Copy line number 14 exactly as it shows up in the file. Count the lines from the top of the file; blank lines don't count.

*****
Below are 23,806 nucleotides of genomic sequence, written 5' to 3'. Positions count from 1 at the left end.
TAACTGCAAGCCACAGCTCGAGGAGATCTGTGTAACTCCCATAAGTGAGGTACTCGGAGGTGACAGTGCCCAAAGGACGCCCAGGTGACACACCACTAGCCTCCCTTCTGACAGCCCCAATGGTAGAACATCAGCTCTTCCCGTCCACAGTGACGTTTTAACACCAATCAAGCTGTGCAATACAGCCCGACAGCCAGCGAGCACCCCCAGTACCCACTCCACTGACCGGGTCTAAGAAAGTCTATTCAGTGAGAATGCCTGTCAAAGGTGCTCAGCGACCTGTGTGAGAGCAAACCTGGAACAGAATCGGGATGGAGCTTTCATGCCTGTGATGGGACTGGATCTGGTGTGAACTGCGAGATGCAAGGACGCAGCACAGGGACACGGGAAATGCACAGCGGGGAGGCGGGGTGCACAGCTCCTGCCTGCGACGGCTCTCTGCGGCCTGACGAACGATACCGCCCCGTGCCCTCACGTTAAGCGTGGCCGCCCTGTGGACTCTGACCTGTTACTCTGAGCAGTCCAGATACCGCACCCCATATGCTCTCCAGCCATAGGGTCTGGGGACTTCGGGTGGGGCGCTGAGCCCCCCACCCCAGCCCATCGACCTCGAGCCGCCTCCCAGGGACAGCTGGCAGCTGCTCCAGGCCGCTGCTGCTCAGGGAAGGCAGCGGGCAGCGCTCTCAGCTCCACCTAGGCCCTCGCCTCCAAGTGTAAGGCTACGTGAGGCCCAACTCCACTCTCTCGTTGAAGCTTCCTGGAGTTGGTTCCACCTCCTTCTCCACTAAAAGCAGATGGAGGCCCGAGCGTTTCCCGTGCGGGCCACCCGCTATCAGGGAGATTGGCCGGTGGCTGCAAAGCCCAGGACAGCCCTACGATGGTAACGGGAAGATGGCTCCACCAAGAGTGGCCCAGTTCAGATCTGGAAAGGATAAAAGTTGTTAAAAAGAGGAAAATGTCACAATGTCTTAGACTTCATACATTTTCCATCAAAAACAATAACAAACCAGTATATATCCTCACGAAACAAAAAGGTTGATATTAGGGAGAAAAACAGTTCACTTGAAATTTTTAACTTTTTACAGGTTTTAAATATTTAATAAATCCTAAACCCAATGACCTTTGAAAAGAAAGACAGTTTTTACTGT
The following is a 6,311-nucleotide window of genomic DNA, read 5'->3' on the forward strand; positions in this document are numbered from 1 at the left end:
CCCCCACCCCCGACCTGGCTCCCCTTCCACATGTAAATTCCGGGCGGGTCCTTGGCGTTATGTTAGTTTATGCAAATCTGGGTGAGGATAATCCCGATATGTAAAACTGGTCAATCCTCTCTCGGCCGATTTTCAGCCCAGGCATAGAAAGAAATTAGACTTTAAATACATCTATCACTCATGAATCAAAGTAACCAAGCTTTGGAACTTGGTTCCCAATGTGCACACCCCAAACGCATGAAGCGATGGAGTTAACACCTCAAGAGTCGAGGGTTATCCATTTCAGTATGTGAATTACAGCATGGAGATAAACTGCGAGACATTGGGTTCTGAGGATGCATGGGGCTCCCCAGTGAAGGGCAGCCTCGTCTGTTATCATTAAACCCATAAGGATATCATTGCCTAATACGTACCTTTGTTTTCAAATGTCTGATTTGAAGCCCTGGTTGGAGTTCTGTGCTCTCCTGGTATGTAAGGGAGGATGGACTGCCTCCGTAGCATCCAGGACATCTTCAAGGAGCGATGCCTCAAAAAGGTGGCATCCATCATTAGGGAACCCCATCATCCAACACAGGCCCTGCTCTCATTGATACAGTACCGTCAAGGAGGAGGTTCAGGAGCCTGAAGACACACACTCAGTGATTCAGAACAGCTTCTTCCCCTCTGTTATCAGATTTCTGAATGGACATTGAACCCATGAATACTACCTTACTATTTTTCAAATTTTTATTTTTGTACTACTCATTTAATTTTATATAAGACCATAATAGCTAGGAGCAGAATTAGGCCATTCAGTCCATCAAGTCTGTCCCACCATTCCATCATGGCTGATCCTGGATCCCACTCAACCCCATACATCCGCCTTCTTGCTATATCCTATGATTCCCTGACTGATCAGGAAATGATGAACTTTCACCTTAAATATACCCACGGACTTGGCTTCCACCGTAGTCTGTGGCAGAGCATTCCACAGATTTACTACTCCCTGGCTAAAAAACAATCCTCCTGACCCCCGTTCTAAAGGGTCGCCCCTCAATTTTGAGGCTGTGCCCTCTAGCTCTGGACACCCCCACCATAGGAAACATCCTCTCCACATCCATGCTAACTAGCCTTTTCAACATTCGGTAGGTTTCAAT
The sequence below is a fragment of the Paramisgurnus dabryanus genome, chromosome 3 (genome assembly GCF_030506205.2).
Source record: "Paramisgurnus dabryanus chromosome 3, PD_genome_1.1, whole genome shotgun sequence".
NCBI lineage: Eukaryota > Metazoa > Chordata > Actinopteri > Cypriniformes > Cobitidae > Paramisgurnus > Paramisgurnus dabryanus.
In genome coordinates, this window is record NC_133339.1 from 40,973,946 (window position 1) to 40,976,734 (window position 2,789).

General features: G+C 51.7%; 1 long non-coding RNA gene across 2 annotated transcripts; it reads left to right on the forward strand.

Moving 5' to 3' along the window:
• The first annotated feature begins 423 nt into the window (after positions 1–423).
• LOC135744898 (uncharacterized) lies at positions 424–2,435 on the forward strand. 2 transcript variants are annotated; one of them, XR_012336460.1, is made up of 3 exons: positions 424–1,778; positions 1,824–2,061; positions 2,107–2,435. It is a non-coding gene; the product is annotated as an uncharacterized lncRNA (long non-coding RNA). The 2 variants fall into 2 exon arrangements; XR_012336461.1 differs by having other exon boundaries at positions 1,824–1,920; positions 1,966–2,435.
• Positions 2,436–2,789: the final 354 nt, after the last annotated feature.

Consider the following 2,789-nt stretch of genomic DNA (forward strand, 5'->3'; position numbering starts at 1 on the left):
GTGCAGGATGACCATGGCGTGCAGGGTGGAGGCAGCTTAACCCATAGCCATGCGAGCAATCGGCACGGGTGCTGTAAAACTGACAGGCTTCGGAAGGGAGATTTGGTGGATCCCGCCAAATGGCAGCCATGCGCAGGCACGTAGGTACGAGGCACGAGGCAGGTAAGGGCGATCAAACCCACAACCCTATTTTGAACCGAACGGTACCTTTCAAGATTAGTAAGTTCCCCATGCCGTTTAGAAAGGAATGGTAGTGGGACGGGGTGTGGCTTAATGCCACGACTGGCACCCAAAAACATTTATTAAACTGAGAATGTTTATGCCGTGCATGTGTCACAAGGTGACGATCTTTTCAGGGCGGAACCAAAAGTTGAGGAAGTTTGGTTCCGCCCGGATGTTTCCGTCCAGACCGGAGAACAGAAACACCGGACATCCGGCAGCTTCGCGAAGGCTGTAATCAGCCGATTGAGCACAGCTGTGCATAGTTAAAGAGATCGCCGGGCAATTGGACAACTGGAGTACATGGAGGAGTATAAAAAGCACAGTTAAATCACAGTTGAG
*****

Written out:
Consider the following 2,789-nt stretch of genomic DNA (forward strand, 5'->3'; position numbering starts at 1 on the left):